According to the Land Code, a foreigner can legally acquire land by inheritance as a legal heir, and his or her land ownership must be approved by the Interior Ministry.
Alternatively, a foreigner must invest at least 40 million baht and maintain it for five years through investment in Thai government bonds, property mutual funds, or in share capital of a Board of Investment-promoted company.
Under these two criteria, a foreigner can purchase up to one rai of land for residential use. The department also allows foreign ownership up to 49% of saleable space in a condominium, said Mr Anuwat.
If a foreigner has a Thai spouse, either legitimate or common-law, and wants to buy land, the Thai spouse must give officials of the Lands Department a joint written confirmation that the money for the purchase is wholly separate property or the personal property of the Thai spouse, not jointly acquired property.
"If a foreigner has a conflict with his or her Thai spouse and makes a complaint on land ownership to the department, we will investigate," said Mr Anuwat. "If we find the ownership is illegal, we will ask them to transfer or sell that piece of land within 180 to 365 days."
If the transfer or sale cannot be made within a year, the department will use its authority to do it. Any legal dispute between the couple not involving land ownership must be resolved under civil law.
"Changing foreign land acquisition regulations such as an extension of the leasehold period to longer than 30 years or increasing foreigners' quotas to buy condominiums is a government matter. The department is always ready to carry out the government's policy," Mr Anuwat said.
He added that all foreigners who comply with the law will get full protection under the law.
"For anyone involved in land ownership on behalf of foreigners, what they should be sure of is concern for the nation, ethics and morality in applying the law to make sure they are good Thai citizens," he said.
Published: 15/06/2009 at 12:00 AM
From the business section:
Guidelines for officials
The following summary is translated from a handbook for Lands Department officials to consider land acquisitions by Thai individuals with foreign spouses. It was issued on Dec 22, 2005.
- Thai individuals having both legitimate and illegitimate foreign spouses can acquire unlimited sizes of land as personal property. The couple has to jointly certify in writing on the date of title deed transfer that the money spent to acquire the plot belongs solely to the Thai partner and is not a common matrimonial asset.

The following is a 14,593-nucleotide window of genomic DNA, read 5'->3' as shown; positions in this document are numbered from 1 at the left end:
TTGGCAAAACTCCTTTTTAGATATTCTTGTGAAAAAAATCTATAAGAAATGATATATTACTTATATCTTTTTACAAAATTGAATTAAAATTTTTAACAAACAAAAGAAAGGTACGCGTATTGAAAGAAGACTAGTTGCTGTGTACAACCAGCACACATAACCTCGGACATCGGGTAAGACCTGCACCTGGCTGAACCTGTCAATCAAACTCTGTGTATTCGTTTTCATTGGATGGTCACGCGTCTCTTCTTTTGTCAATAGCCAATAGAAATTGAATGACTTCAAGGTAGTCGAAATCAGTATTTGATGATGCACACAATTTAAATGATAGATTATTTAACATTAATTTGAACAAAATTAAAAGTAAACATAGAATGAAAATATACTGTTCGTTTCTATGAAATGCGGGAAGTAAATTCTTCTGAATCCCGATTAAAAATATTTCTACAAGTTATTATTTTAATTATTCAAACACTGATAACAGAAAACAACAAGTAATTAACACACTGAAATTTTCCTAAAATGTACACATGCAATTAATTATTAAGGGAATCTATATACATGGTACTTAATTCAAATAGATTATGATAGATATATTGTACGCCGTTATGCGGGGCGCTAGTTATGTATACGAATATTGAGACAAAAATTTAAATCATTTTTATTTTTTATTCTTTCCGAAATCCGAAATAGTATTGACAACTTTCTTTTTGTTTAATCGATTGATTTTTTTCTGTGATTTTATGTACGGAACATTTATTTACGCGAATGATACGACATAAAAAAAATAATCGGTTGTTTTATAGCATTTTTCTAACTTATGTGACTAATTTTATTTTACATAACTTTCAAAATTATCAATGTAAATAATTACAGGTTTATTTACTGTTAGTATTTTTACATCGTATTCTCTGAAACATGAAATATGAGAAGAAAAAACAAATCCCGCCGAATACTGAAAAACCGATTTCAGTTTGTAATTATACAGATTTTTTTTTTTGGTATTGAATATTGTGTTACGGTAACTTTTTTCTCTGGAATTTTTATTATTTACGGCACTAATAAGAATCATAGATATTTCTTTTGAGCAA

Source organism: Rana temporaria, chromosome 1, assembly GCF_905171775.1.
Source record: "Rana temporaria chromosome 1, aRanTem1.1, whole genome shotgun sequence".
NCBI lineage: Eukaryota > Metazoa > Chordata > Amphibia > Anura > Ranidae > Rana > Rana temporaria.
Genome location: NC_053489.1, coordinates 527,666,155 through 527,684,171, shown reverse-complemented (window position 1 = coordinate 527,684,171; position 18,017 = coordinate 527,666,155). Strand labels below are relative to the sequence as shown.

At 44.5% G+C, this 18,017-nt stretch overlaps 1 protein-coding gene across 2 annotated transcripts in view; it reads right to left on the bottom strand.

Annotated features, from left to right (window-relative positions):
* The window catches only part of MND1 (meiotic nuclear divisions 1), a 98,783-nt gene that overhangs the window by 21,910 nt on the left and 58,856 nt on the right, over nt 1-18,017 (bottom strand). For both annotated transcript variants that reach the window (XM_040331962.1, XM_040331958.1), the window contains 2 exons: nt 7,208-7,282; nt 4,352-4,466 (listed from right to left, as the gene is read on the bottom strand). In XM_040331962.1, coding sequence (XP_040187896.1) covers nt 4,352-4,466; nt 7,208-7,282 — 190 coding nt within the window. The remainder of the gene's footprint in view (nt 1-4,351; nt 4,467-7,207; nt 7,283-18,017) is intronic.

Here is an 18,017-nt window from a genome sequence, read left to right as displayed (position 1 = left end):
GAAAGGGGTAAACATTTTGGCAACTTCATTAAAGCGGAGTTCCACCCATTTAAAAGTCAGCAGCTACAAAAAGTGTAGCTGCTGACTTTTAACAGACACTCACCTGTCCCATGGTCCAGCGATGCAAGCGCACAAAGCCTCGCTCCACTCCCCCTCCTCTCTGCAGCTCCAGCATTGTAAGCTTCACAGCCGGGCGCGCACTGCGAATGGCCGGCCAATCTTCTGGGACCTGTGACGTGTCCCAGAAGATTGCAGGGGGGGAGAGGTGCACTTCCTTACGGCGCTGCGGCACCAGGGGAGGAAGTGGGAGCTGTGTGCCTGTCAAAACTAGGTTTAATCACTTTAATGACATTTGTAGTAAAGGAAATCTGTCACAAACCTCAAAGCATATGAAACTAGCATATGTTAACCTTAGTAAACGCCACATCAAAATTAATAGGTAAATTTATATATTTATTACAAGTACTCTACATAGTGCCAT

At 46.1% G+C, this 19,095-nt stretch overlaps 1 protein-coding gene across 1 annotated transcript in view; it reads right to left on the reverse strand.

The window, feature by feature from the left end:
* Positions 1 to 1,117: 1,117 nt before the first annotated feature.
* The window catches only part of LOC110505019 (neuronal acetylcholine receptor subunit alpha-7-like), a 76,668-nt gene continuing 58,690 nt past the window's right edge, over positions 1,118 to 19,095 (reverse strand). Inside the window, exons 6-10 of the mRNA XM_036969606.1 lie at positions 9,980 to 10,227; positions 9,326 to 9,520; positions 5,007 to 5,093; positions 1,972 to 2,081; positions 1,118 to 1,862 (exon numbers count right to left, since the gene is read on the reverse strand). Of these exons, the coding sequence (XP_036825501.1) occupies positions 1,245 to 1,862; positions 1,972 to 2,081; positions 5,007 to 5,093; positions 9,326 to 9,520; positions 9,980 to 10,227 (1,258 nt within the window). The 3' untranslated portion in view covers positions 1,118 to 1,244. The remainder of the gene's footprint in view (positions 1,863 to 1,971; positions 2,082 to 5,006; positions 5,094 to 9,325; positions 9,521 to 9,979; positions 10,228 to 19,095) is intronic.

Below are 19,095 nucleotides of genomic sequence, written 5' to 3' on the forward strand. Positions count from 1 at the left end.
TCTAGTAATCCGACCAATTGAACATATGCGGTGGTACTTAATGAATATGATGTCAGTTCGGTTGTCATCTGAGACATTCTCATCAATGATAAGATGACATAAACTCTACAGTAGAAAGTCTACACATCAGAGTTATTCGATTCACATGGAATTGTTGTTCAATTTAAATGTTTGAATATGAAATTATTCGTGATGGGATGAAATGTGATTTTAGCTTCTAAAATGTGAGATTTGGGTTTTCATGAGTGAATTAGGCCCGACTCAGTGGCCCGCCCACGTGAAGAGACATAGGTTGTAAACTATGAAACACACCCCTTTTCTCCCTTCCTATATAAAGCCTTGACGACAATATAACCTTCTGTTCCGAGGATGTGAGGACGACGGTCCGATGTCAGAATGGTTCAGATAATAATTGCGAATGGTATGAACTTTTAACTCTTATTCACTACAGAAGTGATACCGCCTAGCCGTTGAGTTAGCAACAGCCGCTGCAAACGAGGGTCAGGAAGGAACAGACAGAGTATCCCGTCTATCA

- If the foreign spouse is in another country, he/she needs to present to a Thai embassy or consular office a certified letter that the money spent to acquire the plot belongs solely to the Thai partner.
- In cases where a Thai individual with a foreign spouse acquired land after marriage but prior to March 23, 1999 and falsely indicated marital status as single, the couple can go to a Lands Department office and jointly certify in writing that the money spent belongs solely to the Thai partner.
- After the certification, the Thai partner who owns the land can mortgage it.
- A Thai woman buys a plot of land by reporting her marital status as single and withholding the fact of her marriage to a foreign husband. She fails to prove that the money spent was her personal asset. Therefore, officials assume the money was a common matrimonial asset and revoke her ownership. She needs to transfer the ownership to someone else within 180 and 365 days.
- A Thai woman with a common-law foreign husband buys a plot of land at an auction by the Legal Execution Department. The court informs the Lands Department to transfer ownership to the woman but the department finds that the money to be spent is a common matrimonial asset. The Lands Department recommends to the Interior Minister that the purchase be prohibited.